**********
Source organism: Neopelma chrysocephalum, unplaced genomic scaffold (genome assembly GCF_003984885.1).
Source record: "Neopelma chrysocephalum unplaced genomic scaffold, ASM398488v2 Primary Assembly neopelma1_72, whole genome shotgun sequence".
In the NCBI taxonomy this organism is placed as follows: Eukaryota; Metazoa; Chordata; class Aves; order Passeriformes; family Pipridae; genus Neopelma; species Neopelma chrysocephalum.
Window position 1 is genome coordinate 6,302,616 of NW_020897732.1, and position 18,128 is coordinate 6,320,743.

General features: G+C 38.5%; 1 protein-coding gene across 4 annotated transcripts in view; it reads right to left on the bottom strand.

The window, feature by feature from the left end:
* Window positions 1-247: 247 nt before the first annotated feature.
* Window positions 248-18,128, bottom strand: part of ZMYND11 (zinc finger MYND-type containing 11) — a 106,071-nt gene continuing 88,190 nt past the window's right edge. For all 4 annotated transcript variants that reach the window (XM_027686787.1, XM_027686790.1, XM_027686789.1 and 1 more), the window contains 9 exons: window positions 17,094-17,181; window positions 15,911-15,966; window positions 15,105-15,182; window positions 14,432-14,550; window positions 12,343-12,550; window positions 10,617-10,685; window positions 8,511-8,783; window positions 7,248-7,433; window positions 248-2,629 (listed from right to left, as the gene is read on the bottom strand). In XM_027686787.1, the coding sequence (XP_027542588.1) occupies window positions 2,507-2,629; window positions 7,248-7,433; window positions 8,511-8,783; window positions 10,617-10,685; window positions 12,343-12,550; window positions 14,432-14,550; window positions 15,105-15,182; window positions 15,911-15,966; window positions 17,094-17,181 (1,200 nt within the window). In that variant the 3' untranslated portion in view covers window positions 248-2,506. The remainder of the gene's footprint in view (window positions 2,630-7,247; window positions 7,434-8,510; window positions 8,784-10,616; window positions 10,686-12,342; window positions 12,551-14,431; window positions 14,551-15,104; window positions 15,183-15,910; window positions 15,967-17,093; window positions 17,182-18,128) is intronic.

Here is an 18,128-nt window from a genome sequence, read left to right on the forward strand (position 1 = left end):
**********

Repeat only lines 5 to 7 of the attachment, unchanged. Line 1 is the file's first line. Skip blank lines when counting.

General features: G+C 38.5%; 1 protein-coding gene across 4 annotated transcripts in view; it reads right to left on the bottom strand.

The window, feature by feature from the left end:
* Window positions 1-247: 247 nt before the first annotated feature.